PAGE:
subpage_prot - define a subpage protection for an address range
long subpage_prot(unsigned long addr, unsigned long len, uint32_t *map);
Note: There is no glibc wrapper for this system call; see NOTES.
The PowerPC-specific subpage_prot() system call provides the facility to control the access permissions on individual 4 kB subpages on systems configured with a page size of 64 kB.
The protection map is applied to the memory pages in the region starting at addr and continuing for len bytes. Both of these arguments must be aligned to a 64-kB boundary.
The protection map is specified in the buffer pointed to by map. The map has 2 bits per 4 kB subpage; thus each 32-bit word specifies the protections of 16 4 kB subpages inside a 64 kB page (so, the number of 32-bit words pointed to by map should equate to the number of 64-kB pages specified by len). Each 2-bit field in the protection map is either 0 to allow any access, 1 to prevent writes, or 2 or 3 to prevent all accesses.
On success, subpage_prot() returns 0. Otherwise, one of the error codes specified below is returned.
|EFAULT||The buffer referred to by map is not accessible.|
|EINVAL||The addr or len arguments are incorrect. Both of these arguments must be aligned to a multiple of the system page size, and they must not refer to a region outside of the address space of the process or to a region that consists of huge pages.|
|ENOMEM||Out of memory.|
This system call is provided on the PowerPC architecture since Linux 2.6.25. The system call is provided only if the kernel is configured with CONFIG_PPC_64K_PAGES. No library support is provided.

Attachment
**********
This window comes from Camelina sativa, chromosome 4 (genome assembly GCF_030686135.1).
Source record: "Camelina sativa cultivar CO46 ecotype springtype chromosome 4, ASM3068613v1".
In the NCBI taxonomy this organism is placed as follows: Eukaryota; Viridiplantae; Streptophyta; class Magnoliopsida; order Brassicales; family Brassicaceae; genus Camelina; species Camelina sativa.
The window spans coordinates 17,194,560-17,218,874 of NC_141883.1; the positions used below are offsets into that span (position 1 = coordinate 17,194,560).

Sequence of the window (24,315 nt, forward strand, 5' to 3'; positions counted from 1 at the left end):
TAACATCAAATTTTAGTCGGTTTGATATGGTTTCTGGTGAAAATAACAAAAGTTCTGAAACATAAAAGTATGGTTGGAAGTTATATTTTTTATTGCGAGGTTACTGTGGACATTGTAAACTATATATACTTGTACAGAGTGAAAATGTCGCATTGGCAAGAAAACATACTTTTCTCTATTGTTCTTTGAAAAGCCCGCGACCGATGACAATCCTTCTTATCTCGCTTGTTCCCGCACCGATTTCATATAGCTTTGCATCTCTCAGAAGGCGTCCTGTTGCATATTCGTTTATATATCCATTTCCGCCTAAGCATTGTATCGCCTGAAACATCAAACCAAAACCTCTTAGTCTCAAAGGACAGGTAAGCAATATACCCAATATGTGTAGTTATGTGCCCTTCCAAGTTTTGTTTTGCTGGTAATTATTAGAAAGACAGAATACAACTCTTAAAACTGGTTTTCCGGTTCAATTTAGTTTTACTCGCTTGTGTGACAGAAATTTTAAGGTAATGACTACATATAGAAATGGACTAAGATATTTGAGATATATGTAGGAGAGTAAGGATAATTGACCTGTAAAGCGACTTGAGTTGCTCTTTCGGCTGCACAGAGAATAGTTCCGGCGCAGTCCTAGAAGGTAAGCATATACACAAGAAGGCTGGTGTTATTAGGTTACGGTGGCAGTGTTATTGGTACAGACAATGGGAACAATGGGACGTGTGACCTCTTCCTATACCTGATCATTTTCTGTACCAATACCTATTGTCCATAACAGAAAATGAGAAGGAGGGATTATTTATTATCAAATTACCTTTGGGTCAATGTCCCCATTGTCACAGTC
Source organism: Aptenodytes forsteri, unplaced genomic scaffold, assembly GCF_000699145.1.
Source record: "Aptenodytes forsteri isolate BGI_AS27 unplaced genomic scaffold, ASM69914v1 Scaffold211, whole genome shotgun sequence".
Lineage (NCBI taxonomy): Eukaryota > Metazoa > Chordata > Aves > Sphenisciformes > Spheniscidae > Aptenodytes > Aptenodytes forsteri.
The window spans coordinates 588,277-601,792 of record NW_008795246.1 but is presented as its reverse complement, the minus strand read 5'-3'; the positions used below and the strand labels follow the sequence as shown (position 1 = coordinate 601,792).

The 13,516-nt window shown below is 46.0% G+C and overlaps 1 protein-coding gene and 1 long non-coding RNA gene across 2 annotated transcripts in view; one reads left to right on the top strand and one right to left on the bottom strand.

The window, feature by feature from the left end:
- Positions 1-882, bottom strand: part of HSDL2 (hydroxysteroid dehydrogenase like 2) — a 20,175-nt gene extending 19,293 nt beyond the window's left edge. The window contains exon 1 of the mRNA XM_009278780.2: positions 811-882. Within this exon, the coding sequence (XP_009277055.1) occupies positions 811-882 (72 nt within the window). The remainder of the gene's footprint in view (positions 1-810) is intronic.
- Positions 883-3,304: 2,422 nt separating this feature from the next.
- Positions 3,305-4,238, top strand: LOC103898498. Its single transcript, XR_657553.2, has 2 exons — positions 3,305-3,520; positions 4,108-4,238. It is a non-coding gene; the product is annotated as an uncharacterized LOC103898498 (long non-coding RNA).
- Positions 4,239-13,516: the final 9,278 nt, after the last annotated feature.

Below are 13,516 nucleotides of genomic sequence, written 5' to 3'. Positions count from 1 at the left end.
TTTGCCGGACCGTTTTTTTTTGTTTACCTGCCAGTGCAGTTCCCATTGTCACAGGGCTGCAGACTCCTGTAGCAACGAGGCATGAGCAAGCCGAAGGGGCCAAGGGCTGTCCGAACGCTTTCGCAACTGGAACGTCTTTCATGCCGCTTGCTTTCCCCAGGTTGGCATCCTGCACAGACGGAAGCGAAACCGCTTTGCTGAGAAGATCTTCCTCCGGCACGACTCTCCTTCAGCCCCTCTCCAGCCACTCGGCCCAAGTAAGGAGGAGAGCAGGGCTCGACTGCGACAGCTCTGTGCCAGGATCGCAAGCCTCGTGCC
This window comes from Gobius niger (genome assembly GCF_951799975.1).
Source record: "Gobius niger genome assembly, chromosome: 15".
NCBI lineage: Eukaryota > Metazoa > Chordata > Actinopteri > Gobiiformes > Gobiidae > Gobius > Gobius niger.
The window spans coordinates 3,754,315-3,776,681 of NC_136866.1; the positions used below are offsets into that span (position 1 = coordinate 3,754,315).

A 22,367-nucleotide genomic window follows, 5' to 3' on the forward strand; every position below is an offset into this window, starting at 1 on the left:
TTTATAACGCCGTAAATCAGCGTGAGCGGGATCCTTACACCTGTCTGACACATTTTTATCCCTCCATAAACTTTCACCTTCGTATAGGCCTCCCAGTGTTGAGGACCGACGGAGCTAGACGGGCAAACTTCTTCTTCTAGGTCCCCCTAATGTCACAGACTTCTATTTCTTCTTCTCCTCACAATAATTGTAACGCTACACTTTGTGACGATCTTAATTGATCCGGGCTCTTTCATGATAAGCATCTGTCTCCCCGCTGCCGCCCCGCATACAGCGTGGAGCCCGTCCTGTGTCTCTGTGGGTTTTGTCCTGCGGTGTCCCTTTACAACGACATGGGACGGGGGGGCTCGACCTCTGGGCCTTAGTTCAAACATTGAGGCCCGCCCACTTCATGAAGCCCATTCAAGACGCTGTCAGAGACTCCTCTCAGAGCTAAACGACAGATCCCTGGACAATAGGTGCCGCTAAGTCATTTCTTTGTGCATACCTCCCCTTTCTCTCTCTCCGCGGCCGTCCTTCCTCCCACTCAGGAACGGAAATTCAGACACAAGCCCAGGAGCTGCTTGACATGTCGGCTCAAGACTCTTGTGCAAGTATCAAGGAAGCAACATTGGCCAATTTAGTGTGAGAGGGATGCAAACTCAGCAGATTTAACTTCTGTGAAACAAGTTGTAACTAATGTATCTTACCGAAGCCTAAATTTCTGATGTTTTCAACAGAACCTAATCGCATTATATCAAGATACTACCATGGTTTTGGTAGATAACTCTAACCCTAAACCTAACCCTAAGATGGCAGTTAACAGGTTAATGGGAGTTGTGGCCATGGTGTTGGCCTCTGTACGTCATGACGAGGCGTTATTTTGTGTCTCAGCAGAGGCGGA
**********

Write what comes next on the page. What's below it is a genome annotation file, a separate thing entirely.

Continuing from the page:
This system call is Linux-specific.
Glibc does not provide a wrapper for this system call; call it using syscall(2).
Normal page protections (at the 64-kB page level) also apply; the subpage protection mechanism is an additional constraint, so putting 0 in a 2-bit field won’t allow writes to a page that is otherwise write-protected.
This system call is provided to assist writing emulators that operate using 64-kB pages on PowerPC systems. When emulating systems such as x86, which uses a smaller page size, the emulator can no longer use the memory-management unit (MMU) and normal system calls for controlling page protections. (The emulator could emulate the MMU by checking and possibly remapping the address for each memory access in software, but that is slow.) The idea is that the emulator supplies an array of protection masks to apply to a specified range of virtual addresses. These masks are applied at the level where hardware page-table entries (PTEs) are inserted into the hardware page table based on the Linux PTEs, so the Linux PTEs are not affected. Implicit in this is that the regions of the address space that are protected are switched to use 4-kB hardware pages rather than 64-kB hardware pages (on machines with hardware 64-kB page support).